The Capitol Hill Patriot Act standoff continues, and absent a deal, the National Security Agency's domestic phone-spying dragnet revealed by former intelligence contractor Edward Snowden will expire June 1.
Administration officials said they have already begun winding down the massive metadata program in anticipation of a lapse, as a May 22 deadline to reauthorize the program via the Foreign Intelligence Surveillance Court has already passed.
But other tools the intelligence community says are critical to preserving national security are hanging in the balance, too. So what happens if Congress can't decide what to do before the end of the month?
By far the most controversial and consequential of the Patriot Act's three surveillance provisions on death watch is Section 215, which allows government spies to seize "any tangible things" considered relevant to a terrorism investigation.
In the years following the Patriot Act's passage shortly after the terrorist attacks of Sept. 11, 2001, Section 215 was often referred to as the "business records" or "library records" provision, and civil libertarians mostly worried about how the FBI could exploit broad interpretations of the word "relevance."
But Snowden's leaks revealed that the NSA was interpreting the law to vacuum up in bulk millions U.S. call records every day, via secret 90-day court orders granted by the Foreign Intelligence Surveillance Court. The NSA keeps the phone metadata—the numbers, time stamps, and duration of a call but not its contents—in a massive database, which it can query with FISA Court approval to look for potential linkages among terrorist suspects.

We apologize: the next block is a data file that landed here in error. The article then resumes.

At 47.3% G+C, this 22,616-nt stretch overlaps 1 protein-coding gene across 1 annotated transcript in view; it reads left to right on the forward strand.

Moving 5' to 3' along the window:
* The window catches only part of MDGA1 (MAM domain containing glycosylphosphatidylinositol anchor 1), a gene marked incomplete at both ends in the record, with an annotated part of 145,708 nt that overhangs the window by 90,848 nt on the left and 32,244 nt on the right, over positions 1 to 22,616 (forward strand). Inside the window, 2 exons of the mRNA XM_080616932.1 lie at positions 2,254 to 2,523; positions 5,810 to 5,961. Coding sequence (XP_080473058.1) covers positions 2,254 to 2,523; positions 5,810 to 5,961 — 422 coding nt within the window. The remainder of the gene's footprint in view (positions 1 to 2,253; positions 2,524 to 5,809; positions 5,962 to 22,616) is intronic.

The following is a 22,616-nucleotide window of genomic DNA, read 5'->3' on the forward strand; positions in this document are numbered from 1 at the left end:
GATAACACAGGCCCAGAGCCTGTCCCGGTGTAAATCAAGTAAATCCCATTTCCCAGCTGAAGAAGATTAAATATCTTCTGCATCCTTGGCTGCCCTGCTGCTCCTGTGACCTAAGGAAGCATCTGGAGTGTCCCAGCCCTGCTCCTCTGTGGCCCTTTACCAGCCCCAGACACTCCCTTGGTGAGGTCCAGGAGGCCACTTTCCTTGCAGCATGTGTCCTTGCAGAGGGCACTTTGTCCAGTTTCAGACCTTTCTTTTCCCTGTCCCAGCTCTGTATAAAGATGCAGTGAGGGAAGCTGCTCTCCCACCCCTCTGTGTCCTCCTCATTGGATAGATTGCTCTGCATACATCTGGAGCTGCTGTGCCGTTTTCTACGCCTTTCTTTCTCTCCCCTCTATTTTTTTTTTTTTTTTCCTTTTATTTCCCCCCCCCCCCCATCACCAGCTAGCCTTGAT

While some worry about the national-security consequences of such a sudden termination, the NSA's phone-records program has been deemed ineffective by a presidential review group and a majority of the Privacy and Civil Liberties Oversight Board. It was also ruled illegal earlier this month by a federal appeals court, which said that the government's interpretation of "relevant" to mean "everything" was misguided and never intended by most members of Congress.
But administration officials are quick to point out that Section 215's expiration would hamper the intelligence community far beyond the NSA's phone dragnet. It would additionally result "in the loss, going forward, of a critical national security tool that is used in a variety of additional contexts that do not involve the collection of bulk data," National Security Council spokesman Ned Price said earlier this year.
Those changes include losing Section 215's loose relevancy standard in favor of a pre-9/11 authority demanding "specific and articulable facts" indicating that records searched are believed to be connected to a foreign terrorist group. The reversion would also limit the types of records that could be obtained by the FBI.
Because an expiration of Section 215 would prompt a reversion to an earlier—and tougher—legal standard for government snooping, the NSA's bulk collection of U.S. call records would immediately shut down, according to the administration and congressional staffers knowledgeable about the program.
Officials have said they will not use a grandfather loophole in the Patriot Act that allows for an ongoing investigation to continue the bulk vacuuming of records. But the administration has not ruled out using those rules to allow other investigations—carried out by the FBI and other intelligence services—to continue.
In addition, the administration is reportedly weighing whether to allow NSA analysts to continue retrieving phone records collected over the past five years, even if Congress fails to extend Section 215.
To some defense hawks like Senate Intelligence Chairman Richard Burr, the concerns over losing a broader Section 215 are not sufficient reason to support the House-passed USA Freedom Act. While that bill would end the call-records program and usher in other surveillance reforms related to transparency and oversight, it would preserve much of the other powers granted by Section 215, in addition to the lone-wolf and roving-wiretap provisions also staring down a June 1 expiration.